"They will be picky. Have no rules on what they must eat for the first year."
"Let them try everything!"
"Slowly introduce new types of foods to watch for allergies."
"Check in their bags. Orphans will hide food."
"Keep trash cans locked up. Some will scavenge for food."
I'm not going to go into which ones I agree with. I know. I'm almost as shocked as you are... The opinionated one is not giving her opinion!
This post is about something I just wasn't ready for with our sons that related to food.
It happened a number of times and it will probably happen again. My sweet son slowly faded away from interacting with us some days. He would get a mean look on his face. He wouldn't smile for a picture or answer simple questions that we knew he understood. He would get tears in his eyes.
I couldn't figure out it out! Was it me? Did he not like us? What was making him sad?
We asked for someone to translate for us two of the times. Both times he simply said he was hungry.
Hungry. hungry. HUNGRY. Dude, if you are hungry, just ask. I wanted to scream it at him!!
Yes, English is his second language, but ask anyone who was there... these kids know how to say "foodie" and "water" and most of the children there say it with a slightly pitiful whiney cry.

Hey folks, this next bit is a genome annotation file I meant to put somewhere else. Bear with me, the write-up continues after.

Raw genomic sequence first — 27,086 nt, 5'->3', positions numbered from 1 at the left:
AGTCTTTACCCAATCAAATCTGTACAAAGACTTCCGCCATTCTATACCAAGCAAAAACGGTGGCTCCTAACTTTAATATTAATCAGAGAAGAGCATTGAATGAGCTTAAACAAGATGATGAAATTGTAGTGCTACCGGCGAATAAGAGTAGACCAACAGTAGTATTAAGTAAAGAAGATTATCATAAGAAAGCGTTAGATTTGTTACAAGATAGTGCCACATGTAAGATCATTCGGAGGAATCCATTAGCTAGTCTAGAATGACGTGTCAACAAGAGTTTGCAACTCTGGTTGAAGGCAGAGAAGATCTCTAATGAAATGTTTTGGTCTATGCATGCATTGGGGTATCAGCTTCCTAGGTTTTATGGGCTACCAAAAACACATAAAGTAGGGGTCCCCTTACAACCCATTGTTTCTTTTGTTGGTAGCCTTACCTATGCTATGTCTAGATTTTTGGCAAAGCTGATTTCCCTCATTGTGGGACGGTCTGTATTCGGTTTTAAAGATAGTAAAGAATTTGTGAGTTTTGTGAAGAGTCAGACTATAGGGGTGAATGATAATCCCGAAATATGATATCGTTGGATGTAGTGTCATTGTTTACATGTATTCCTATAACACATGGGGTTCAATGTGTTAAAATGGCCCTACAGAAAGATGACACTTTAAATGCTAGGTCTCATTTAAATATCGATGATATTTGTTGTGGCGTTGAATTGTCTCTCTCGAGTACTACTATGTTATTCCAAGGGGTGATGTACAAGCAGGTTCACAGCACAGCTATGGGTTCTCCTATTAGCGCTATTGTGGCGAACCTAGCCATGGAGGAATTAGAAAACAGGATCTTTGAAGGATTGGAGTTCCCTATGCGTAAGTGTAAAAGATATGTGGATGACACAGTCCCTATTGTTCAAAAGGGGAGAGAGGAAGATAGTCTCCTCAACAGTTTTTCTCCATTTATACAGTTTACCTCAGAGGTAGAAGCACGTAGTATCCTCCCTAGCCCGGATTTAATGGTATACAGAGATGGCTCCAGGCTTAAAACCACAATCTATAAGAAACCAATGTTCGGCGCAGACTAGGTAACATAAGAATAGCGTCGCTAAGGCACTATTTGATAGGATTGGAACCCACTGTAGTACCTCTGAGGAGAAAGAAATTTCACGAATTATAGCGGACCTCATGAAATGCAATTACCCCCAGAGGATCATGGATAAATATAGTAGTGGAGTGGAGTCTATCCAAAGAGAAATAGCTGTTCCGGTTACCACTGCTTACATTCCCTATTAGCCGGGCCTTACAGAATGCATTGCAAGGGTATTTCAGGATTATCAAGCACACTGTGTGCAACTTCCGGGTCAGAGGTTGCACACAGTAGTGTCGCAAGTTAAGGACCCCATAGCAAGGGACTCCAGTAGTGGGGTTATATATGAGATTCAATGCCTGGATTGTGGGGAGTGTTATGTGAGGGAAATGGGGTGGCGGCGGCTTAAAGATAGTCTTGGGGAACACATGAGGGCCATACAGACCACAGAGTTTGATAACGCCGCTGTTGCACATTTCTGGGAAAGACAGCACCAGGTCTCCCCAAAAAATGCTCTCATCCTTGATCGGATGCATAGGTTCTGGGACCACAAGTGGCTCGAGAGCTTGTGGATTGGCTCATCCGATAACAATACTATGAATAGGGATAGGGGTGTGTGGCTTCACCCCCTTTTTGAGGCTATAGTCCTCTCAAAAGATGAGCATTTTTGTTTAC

I hate to admit it made me mad. I'd like to blame it on the fact that I was eating less than 500 calories per day because of my food allergies. Maybe, but just maybe, I was a bit moody. I bit my tongue. I told him to ask. I even let them both ask me with just using three words. Mommy... water please or Mommy... food(ie) please.
It hit one day how sad it was that they didn't know if they could or feel like they could ask for food. Food. That basic need that a mother naturally provides at the first whimpers of her babies cry.
Food. What moms grow and shop for and stand over a hot stove cooking to place on the table for her hungry table of children. How could they not know that that is what moms are for! We feed kids. It's what moms love to do! But they don't know.
Had they always struggled for food? Were they scolded for asking when they were hungry? How many nights did they hope for sleep to not feel that empty pit in their tummy? Did they stop crying out when hungry because that need was never satisfied? Will they ever fully feel comfortable asking for snack or asking for seconds?
Everything I had read. Everything I had mentally prepared for.
They didn't keep asking for more. They cleaned up their plates and put them up before I could offer a second helping.
They weren't picky. They rarely said no when I said to eat something. Even when one of them knew the beef would cause an allergic reaction, he ate it.